UNITED NATIONS — As he implored the world on Thursday to disarm Saddam Hussein's Iraq before it unleashes a nuclear, chemical or biological whirlwind, President Bush made a blunt argument that boiled down to this: In dealing with rogue nations and suicidal terrorists, an ounce of pre-emption is worth a pound of deterrence.
"With every step the Iraqi regime takes toward gaining and deploying the most terrible weapons," Mr. Bush told the United Nations General Assembly, "our own options to confront that regime will narrow."
degree, our emphasis on going in is not only an incentive but almost an imperative
for him to do something. It is actually the reverse of deterrence; we are goading
him to do more.
Sick, a former National Security Council staffer in the Ford, Carter and Reagan
Pre-emption, or prevention, as a tool of diplomacy and military policy is hardly new. The Marshall Plan to rebuild Europe after World War II was a complex web of economic assistance backed up by military muscle — aimed at pre-empting Communist hegemony on a continent twice consumed by war in the 20th century.
But Mr. Bush's current prescriptions go well beyond the geopolitical equivalent of an apple a day. More clearly than ever, he signaled that the United States is prepared to strike Iraq militarily, and all but alone if necessary, to topple Mr. Hussein and thwart his continued efforts to develop weapons of mass destruction.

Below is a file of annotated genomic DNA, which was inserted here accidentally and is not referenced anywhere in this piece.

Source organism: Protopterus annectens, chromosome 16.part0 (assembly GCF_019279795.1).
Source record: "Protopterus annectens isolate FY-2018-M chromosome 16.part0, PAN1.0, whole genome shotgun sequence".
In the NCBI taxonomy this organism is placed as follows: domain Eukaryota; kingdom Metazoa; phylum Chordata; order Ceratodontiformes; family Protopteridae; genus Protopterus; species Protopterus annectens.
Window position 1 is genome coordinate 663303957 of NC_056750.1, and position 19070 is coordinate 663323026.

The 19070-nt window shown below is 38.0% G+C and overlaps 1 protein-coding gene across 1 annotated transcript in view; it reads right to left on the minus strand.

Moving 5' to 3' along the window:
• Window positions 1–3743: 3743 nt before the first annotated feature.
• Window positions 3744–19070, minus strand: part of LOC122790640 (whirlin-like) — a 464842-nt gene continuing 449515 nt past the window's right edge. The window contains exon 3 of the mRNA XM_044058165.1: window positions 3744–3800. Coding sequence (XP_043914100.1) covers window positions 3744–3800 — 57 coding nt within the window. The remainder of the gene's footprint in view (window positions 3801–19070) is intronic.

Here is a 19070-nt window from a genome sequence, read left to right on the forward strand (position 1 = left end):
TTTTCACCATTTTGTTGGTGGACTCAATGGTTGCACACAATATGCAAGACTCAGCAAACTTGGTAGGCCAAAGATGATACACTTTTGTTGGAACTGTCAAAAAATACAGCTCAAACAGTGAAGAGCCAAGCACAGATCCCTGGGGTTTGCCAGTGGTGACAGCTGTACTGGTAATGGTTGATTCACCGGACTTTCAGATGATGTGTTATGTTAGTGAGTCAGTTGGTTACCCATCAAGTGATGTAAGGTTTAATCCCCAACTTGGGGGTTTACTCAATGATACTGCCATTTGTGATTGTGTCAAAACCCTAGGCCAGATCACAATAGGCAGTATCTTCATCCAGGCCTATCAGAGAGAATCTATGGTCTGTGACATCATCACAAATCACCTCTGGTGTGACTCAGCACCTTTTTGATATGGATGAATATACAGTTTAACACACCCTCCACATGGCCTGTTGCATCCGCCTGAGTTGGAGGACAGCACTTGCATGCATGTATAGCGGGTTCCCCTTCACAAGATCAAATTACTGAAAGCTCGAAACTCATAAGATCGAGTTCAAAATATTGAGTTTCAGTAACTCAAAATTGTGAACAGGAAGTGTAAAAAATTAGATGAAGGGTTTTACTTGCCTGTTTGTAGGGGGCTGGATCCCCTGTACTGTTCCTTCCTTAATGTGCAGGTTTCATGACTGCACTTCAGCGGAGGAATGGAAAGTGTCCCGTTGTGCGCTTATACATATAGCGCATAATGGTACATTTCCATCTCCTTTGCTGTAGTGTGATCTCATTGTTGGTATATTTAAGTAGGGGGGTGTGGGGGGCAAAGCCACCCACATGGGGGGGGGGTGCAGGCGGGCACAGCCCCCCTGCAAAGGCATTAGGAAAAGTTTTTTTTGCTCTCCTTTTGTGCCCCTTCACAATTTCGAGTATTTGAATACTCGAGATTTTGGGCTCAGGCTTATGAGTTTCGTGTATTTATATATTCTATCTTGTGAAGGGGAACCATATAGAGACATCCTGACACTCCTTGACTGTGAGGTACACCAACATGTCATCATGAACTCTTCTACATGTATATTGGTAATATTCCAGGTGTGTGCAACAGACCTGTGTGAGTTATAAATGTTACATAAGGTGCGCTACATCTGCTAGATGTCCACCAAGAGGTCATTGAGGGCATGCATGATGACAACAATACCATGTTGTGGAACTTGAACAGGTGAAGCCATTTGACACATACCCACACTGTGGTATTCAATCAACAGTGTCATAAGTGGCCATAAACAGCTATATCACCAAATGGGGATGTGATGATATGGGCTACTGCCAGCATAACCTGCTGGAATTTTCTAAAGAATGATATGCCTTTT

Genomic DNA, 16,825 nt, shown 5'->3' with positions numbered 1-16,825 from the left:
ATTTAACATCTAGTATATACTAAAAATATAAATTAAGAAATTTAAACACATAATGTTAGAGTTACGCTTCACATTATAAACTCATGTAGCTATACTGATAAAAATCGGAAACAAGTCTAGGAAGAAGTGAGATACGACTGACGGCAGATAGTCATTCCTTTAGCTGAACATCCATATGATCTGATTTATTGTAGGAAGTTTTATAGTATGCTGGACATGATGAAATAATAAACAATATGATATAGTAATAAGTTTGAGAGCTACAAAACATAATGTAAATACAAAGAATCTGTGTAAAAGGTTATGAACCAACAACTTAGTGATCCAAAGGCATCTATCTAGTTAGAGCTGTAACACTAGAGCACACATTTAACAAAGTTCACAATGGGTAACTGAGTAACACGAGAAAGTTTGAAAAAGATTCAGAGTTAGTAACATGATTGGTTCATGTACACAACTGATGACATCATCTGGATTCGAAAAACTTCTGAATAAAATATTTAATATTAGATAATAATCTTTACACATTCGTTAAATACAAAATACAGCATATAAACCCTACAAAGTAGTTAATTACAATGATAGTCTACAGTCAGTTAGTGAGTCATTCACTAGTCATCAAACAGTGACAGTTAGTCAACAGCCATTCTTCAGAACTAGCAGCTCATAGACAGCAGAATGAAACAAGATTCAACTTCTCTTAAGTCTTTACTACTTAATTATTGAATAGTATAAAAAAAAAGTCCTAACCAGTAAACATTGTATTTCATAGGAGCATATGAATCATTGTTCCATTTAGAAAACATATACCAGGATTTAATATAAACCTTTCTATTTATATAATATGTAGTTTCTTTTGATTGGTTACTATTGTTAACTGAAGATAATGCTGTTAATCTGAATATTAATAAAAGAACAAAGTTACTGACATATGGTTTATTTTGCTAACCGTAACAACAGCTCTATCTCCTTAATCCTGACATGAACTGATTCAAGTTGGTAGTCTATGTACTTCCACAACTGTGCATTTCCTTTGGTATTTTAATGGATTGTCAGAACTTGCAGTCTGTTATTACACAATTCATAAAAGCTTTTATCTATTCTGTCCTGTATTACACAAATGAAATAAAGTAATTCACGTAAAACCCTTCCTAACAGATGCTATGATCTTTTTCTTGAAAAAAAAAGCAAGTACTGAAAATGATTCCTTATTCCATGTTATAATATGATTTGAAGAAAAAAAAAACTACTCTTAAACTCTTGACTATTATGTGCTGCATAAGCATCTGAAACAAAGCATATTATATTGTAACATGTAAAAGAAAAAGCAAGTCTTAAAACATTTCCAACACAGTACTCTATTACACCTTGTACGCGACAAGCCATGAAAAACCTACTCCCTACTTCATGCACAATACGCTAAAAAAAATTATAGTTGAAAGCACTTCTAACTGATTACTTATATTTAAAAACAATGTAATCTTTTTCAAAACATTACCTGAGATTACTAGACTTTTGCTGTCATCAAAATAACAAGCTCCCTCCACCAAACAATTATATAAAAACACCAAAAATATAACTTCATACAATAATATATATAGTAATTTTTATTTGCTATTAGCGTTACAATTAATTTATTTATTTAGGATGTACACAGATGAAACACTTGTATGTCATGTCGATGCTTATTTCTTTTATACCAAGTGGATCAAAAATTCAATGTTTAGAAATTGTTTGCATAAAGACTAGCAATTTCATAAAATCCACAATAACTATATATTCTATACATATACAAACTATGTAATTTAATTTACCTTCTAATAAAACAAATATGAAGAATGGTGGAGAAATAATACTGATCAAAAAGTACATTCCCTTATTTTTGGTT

For many in Mr. Bush's wary audience of nearly 200 nations, and other foreign policy experts, merely the notion raises sobering questions about traditional concepts of deterrence that have kept any number of mortal enemies, from India and Pakistan to North and South Korea, from trying to blow the other up first.
The administration may argue persuasively that a pre-emptive move is necessary, because the mere presence of American military might may not deter a despot like Mr. Hussein from slipping chemical weapons, whose source might never be traced, to a shadowy terrorist group. But if Mr. Hussein believes that Washington might strike first, could that be an extra incentive for him to make common cause with forces hostile to American power — or to strike first himself? By elevating pre-emption so prominently in the hierarchy of options, and defining it so explicitly and provocatively in military terms, the administration may be treading on a delicate and potentially dangerous path.
In the Clinton administration, aggressive diplomacy helped freeze North Korea's nuclear program and secure nuclear materials in what had been the former Soviet Union's arsenal.
"We saw pre-emption as an important and legitimate arrow in the quiver," said Ashton B. Carter, a former assistant secretary of defense and the co-author with former Defense Secretary William J. Perry of "Preventive Defense." "But when one talks about doctrines and so on, it implies that it's a preferred course."
And that's the very implication that gives Dr. Carter pause. "When you're dealing with weapons of mass destruction, you don't have the luxury that armies and nations had in times past, when you mobilized the nation and its industries to respond to an attack," added Dr. Carter, now at Harvard's Kennedy School of Government. "It's an appropriate question to ask whether the world now admits of that. At the same time, it's a big enough change, and a sensitive enough issue, that we need to not enunciate it as a general principle, if in fact it's not a very good generalized policy."